July 15, 2022, 1:00 AM EDT
In our previous MythBusters blog post, we discussed numerous factors that can help predict enrollment success in a trial such as the phase, indication and geographic location; but is there also a correlation between a site’s activation time and its enrollment success? According to a common industry assumption, sites that activate and screen more quickly will enroll more participants. Using a subset of Lokavant’s deep proprietary data compendium, we sought to investigate the validity of this myth.
Lokavant’s Data Science and Analytics experts performed an analysis on sites that completed enrollment in Phase II-III studies since 2011. They further used a proprietary anomaly detection methodology to identify the data of interest, which excluded any outliers, resulting in a subset of approximately 4,400 sites. According to their findings, sites that reached activation faster and screened earlier, enrolled more participants.
With site activation costing sponsors anywhere between $20,000 to $50,000 per site123, there is a crucial need for targeted identification of highly performant sites and more efficient processes in activating those sites. But once activated, what is a reasonable amount of time for a sponsor to expect the first participant’s first visit at a site?
According to the charts above, there is a strong relationship between enrollment and how quickly a site screens its first participant after activation; however not between enrollment and a site’s actual enrollment period. Surprisingly, the amount of time a site takes to screen a participant after activation is a stronger predictor of enrollment than how long it has to enroll. Some may argue that sites conducting studies with a longer enrollment period will be able to enroll more participants, but according to our analysis this is not the case.
There is no correlation between better enrollment and longer enrollment timelines, however there is a clear connection to the site activation to the first participant screened timeline. There are numerous factors that could lead to a site screening more quickly than another, including but not limited to; more experience, better understanding of the protocol, proactive prescreening activities, no competing studies, and resources, such as dedicated site staff. Regardless of the reasons, it is evident that sponsors should select sites based heavily on a site’s ability to startup and screen quickly.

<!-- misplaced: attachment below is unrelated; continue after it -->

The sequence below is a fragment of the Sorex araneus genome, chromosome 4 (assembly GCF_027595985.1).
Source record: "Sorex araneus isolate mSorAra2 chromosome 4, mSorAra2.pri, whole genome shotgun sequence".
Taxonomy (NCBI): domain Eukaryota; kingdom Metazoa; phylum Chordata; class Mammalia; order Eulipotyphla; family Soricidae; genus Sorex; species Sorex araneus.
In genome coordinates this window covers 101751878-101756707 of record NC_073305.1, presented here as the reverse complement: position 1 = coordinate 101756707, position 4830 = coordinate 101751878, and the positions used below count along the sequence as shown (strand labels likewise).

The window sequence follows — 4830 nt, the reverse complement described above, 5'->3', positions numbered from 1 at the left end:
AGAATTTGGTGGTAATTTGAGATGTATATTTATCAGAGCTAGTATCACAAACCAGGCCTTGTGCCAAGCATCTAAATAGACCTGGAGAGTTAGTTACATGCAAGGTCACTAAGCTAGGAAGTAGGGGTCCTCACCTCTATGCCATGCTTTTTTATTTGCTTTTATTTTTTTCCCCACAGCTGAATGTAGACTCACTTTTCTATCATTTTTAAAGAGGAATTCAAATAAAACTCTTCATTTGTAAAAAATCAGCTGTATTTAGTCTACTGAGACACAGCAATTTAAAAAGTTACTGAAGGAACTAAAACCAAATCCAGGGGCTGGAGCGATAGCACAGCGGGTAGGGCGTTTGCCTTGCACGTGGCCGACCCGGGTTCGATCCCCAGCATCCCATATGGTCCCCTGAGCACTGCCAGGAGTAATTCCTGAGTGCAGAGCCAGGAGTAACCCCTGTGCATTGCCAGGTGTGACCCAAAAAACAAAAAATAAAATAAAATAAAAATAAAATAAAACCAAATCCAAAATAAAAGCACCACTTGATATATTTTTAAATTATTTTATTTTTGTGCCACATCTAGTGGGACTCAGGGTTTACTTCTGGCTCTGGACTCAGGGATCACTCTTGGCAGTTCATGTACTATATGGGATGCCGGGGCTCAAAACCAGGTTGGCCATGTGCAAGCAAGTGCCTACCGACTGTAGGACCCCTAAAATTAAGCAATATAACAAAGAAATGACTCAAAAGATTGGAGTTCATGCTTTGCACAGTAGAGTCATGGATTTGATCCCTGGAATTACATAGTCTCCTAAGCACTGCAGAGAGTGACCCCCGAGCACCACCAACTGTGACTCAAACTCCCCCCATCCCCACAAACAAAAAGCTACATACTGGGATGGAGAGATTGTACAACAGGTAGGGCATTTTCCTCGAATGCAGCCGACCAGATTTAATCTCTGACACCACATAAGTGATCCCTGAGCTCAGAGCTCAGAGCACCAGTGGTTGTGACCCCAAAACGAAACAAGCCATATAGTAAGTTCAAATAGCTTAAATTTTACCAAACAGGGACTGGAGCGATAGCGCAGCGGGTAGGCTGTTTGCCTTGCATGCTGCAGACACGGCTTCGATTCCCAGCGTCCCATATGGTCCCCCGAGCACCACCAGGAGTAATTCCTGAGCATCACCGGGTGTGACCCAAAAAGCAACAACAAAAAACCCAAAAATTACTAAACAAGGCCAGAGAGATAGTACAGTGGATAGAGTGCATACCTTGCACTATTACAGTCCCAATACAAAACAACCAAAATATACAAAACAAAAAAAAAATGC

The cost to maintain a site is approximately $1,500 to $2,000 per day12, so having a better understanding of when a site should be closed will help drive down the sponsors’ cost and save their study teams time. “Patient recruitment is the area where most of the delays in clinical trials occurs and it is estimated that up to 30% of the clinical product development lifecycle resides in that space,” 2 says Otis Johnson, Executive Director, Clinical Informatics & Feasibility at iCTRS.
So, how can a sponsor avoid these costly delays? Through a better understanding of their operational data. Lokavant’s Intelligence platform provides sponsors with actionable insights during an active study, as well as when planning future studies. This level of transparency will lead to faster enrollment, decreased costs, and speedier outcomes which will all ultimately lead to drugs in the hands of patients faster.
Stay tuned for the next MythBuster and let us know of any myths you’d like to see “busted” next!
2. Clinical Leader